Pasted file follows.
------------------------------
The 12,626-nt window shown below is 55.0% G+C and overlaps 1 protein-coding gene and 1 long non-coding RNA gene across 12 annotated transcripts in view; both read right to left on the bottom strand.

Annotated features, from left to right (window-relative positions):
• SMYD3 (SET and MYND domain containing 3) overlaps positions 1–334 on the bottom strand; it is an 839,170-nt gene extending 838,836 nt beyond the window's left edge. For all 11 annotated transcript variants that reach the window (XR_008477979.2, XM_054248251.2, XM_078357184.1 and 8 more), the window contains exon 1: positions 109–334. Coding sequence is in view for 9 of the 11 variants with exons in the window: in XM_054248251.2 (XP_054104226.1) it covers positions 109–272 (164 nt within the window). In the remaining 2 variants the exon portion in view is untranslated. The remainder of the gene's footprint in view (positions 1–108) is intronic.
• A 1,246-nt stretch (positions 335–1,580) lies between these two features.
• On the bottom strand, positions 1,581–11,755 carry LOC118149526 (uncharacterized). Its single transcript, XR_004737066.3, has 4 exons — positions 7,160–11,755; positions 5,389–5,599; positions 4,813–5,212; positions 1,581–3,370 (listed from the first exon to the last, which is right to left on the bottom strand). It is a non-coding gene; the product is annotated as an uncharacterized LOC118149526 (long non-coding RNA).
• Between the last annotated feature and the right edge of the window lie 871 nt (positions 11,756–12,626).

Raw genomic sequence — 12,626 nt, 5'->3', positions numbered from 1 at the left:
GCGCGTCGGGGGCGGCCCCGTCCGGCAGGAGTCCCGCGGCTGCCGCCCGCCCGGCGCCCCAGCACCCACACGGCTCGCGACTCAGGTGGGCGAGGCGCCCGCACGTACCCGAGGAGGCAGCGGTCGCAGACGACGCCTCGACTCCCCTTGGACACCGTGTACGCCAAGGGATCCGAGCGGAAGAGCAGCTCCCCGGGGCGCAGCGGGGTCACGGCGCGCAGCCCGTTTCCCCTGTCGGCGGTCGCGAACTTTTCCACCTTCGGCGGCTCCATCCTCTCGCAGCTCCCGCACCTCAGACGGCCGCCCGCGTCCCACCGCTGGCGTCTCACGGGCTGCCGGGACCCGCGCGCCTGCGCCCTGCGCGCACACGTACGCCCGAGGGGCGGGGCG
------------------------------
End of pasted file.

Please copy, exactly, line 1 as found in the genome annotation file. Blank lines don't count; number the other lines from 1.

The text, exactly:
The 12,626-nt window shown below is 55.0% G+C and overlaps 1 protein-coding gene and 1 long non-coding RNA gene across 12 annotated transcripts in view; both read right to left on the bottom strand.